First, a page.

In 2011 I was hand holding a Sony NX-70 camera shooting and moving fast, for ten hours down a river canyon in Tasmania. I was filming an expedition team and I kept thinking there has to be a better way to get smoother more dynamic shots while moving over unstable terrain.
I had two months to figure it out, before I left to film in Ecuador. A few people were experimenting with servo systems, but they were still in the early days of getting them to work well. I needed something that worked like an iso-elastic arm, but could endure the environments I shoot in. I found the Glidecam HD-2000 and I have stayed with it even as servo-movi systems have matured. Here’s why.
- It’s a simple system with one moving part, the ball bearings inside the gimbal.
- I treat it with liquid silicon about twice a year.
- It breaks down into three pieces and packs away in my backpack.
- I’m able to transport it easily on the plane, through customs as well as into dense jungle.
- It operates mechanically. I don’t need a power source.
- This allows me to trek out into remote areas, self-contained, where I can capture my subject in unique environments.
- It’s light, at xx lbs. with a 5D and a 14mm lens and top mic.
- I am able to film on this system continually for hours at a time, day after day.
- With a few days practice it operates easily.
- Arm strength will come quickly and once you have the light touch down your shots will smooth out.
- I can get it wet, freeze it, drop it into the water, and it’s excellent for carrying your camera around.
- There’s not much that can be damaged on this rig. I’ve had some epic falls with it.
I’ve been able to take my glidecam into all kinds of environments and weather; filming across scree fields, running along the base of the Eiger, cross rivers in Alaska, and chasing ultra runners at 19,000 feet.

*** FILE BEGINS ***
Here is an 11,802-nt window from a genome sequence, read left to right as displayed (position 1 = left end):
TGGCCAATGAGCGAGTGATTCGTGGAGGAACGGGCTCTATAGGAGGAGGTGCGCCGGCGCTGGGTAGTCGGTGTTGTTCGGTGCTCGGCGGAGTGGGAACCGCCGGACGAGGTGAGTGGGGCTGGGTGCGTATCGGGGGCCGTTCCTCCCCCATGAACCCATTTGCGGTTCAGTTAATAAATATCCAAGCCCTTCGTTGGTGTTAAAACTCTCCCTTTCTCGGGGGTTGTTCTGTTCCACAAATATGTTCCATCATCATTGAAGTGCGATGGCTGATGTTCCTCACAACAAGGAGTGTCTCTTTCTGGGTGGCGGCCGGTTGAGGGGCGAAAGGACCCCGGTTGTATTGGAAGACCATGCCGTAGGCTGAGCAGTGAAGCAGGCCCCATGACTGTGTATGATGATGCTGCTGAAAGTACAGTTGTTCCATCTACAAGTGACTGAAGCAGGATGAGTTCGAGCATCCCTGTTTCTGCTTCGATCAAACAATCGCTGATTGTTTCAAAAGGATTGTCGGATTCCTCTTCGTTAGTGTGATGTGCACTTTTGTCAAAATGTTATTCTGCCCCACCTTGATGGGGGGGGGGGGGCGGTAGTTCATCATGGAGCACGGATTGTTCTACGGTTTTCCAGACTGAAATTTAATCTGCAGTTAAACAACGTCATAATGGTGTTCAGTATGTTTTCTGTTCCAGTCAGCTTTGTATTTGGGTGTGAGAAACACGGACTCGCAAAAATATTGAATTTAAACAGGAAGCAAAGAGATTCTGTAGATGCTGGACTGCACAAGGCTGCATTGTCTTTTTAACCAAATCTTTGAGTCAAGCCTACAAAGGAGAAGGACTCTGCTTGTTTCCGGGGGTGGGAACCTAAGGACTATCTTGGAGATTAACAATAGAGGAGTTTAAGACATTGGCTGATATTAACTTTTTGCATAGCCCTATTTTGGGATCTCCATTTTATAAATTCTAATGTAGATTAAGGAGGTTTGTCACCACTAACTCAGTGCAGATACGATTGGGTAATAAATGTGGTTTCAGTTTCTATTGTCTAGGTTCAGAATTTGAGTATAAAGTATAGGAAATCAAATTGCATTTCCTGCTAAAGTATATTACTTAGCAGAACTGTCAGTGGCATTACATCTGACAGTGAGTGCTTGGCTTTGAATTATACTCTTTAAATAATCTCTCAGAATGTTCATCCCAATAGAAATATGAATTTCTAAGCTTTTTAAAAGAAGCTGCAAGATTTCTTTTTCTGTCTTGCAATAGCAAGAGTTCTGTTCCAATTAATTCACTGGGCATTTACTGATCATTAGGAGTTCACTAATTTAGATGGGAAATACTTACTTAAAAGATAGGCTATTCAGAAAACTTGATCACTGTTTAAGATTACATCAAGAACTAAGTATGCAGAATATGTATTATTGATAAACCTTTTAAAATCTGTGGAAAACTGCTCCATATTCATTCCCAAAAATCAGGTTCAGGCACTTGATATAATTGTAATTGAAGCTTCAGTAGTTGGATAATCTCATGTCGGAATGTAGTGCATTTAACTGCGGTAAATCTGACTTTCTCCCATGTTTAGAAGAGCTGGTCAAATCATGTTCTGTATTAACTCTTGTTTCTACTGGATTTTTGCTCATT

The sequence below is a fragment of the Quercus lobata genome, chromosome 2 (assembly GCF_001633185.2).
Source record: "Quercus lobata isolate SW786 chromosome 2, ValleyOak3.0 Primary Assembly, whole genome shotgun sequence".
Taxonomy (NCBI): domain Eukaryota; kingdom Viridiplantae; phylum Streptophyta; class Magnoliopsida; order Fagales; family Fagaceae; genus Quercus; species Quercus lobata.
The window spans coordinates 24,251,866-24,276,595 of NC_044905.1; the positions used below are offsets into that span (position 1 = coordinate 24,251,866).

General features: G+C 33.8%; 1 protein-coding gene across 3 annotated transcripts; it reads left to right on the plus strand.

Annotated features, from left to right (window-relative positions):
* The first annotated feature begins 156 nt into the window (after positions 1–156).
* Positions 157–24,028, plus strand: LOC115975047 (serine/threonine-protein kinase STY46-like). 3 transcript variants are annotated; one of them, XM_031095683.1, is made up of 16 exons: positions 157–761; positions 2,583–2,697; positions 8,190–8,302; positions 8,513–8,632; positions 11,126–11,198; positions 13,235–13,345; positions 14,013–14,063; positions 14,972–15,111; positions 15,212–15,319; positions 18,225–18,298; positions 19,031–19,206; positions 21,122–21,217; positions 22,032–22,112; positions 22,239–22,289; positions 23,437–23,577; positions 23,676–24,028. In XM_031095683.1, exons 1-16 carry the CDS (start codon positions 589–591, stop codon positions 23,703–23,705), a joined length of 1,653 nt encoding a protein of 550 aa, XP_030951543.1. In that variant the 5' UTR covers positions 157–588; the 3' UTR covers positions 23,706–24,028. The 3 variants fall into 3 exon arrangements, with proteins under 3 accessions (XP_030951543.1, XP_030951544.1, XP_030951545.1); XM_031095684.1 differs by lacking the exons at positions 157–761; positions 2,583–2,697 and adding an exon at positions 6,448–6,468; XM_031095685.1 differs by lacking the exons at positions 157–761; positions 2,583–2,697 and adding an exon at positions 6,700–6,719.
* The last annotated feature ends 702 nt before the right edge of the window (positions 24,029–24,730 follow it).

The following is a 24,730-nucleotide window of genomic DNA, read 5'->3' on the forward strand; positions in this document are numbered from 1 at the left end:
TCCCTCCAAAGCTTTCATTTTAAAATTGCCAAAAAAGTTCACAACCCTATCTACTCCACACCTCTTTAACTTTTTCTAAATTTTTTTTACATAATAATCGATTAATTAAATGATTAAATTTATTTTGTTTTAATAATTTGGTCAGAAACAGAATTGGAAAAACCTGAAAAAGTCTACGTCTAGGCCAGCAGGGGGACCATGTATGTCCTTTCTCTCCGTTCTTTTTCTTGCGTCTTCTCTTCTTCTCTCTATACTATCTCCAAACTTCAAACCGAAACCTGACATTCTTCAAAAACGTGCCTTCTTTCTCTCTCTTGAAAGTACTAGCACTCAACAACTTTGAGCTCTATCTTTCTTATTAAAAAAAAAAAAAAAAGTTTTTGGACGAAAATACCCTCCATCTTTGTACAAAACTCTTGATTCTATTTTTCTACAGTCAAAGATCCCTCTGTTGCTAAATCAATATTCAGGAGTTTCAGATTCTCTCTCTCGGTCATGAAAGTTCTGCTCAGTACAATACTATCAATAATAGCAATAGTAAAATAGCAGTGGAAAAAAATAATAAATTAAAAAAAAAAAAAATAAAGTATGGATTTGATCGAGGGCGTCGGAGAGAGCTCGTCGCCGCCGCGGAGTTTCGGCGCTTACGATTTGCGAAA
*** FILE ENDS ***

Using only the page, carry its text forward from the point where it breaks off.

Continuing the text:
The best way to use the HD-2000 is with a mid-size camera and a wide lens. I run a 5D MII with a 14-24mm and Rode top mic. Although, I am currently moving to a camera with a flip LCD monitor so I can better visualize what I’m shooting.
Balance of the glidecam system is critical. Place everything on the cam that you will be using to film and take everything off that you won’t use, such as a lens cap. Then you balance the system by the various adjustments to find the centre of gravity. Once you get this dialled in it seldom needs adjustment in the field. If you do need to adjust balance in the field, it’s fairly easy.
With a little strength training you can hold this system up all day long. I lock in my handle arm and let the iso-elastic movement free flow from my shoulder joint and upper carriage. My other hand very gently holds the glidecam main shaft with my finger tips. This hand does not hold up the glidecam, it is used for micro movements which are additive to the macro movements of the main handle arm. Working in unison you can get very fluid “gliding” movement over nearly any terrain. I will often flip the glidecam upside down holding the bottom weights to get interesting shots at the surface of the water or ground, moving dynamically through kayaks or rocks with the subject.
The HD-2000 is a durable, low maintenance rig that can go anywhere with you. If you’re like me, and get way out there, then you want a rig that can go there with you and give you silky footage. The glidecam is the only thing that will go as hard as you will for the shot.
Article published in association with 1iOpen Productions. ‘The Crew’ is a weekly web series that goes behind the scenes of the 1iOpen Productions film crew as they travel around, filming adventurous people in extreme locations. For all episodes to date, visit the YouTube Channel and subscribe so you don’t miss an episode.